The NorthStar sale would also mean that Vernon, the rest of Windham County, and the State of Vermont can benefit from the presence of a new employer on the Vermont Yankee site. This employer – possibly an energy producer or computer data center,  for example– will mean, high-quality employment, with the resulting private and public sector economic benefits.

Perhaps even more important for Windham County and Vermont, a strong, good-paying employer can help create an attractive atmosphere to attract more jobs. Economic development experts say the big problem with Vermont is that not enough high-demand managers, engineers, and IT professionals want to live here - at least, not outside of Chittenden County.

Our cultural, educational, medical and other “quality of life” resources pale in comparison to many other states. This reality may hurt our Green Mountain pride, but many people prefer the lifestyle in places such as Chapel Hill or Austin.

A large, blue-chip employer is a quality-of-life cornucopia: from it will come better schools, more arts, and more attractive neighborhoods. If we want Windham County and Vermont to draw highly-skilled young Vermonters or transplants, we must cultivate employers who will provide economic opportunity for us, our children, and our grandchildren.

Speedy Decomm is a Win for Vermont

Here is a winning scenario for Vermont—the sale of VY to Northstar and a speedy transition to start decommissioning the site.   Let’s embrace the opportunity to advance the timeline for the plant’s decommissioning. It will provide much greater benefits much sooner, and that’s a good thing for Vermont.

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Guy Page is the Communications Director of the Vermont Energy Partnership, a coalition of businesses, trade and industry groups, not-for-profit organizations, labor unions and individuals committed to clean, safe, affordable and reliable power policy in Vermont. Entergy-Vermont Yankee is a VTEP member.  He has frequent guest posts at this blog: his latest post was Wind Power in Vermont, After the Election.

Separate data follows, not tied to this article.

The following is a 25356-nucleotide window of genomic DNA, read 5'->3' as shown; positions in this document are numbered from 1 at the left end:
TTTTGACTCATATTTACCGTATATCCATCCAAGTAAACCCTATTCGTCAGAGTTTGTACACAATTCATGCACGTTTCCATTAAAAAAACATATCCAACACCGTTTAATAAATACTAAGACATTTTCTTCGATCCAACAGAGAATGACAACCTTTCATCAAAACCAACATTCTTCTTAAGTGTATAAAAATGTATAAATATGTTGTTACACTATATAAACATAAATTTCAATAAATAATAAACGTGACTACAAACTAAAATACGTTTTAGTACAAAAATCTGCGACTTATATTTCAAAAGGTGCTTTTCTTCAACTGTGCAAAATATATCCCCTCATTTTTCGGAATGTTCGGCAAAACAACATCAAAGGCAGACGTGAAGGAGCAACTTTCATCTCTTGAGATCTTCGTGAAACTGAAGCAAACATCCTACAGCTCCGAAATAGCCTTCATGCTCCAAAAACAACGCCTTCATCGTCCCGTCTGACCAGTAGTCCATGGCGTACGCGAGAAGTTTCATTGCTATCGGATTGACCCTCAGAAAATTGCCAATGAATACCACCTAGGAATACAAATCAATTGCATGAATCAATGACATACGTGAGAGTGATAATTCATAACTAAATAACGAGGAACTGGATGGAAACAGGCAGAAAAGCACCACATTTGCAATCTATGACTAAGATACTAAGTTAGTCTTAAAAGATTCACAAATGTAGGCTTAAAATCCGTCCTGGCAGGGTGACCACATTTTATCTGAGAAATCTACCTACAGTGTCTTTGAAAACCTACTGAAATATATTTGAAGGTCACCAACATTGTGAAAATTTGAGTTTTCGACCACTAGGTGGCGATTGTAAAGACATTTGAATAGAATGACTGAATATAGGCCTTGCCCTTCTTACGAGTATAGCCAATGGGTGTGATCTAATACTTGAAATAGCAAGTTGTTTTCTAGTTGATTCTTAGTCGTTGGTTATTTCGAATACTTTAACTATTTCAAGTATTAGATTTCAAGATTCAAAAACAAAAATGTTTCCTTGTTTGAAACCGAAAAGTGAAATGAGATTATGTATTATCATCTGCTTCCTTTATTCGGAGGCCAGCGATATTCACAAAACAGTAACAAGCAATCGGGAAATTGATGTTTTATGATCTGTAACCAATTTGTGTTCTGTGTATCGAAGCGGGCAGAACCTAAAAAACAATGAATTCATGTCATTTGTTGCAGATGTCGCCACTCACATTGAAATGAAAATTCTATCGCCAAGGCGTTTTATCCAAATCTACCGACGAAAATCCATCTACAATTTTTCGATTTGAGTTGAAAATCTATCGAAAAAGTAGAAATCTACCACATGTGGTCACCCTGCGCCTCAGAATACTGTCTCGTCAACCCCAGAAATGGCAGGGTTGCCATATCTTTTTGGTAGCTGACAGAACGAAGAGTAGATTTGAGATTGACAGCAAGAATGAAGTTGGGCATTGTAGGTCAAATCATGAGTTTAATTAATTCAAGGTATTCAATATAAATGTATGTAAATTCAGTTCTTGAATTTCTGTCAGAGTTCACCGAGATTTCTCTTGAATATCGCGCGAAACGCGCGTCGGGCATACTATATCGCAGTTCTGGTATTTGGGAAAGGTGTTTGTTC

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Some notes by Meredith Angwin

I was reluctant to publish much about the decomm  sale on this website because of my concerns with the current workers at VY.  My concern was that their employer would be gone with the sale, and their pension benefits might well be affected.  Happily,  IBEW local 300 has filed to be an intervenor in the Public Service Board case about the sale to Northstar, so my concerns are at least partially alleviated.

I have always thought that a specialized company should do the decomm, as I noted in my blog post Facts and Opinion on Entergy Sale of Vermont Yankee.

To write your own comment to the PSB about the sale, use this link: http://epsb.vermont.gov/?q=node/32

Friday, February 24, 2017

Campaigning for Clean Air featured on Neutron Bytes



Neutron Bytes banner


Recently, my  book Campaigning for Clean Air was featured on Dan Yurman’s Neutron Bytes blog. Here is a taste of what they had to say:

“In her book, Campaigning for Clean Air, Meredith Angwin presents clear and well-referenced reasons for supporting nuclear energy. These sections of the book are based on her years of experience in energy research and on-site problem solving.”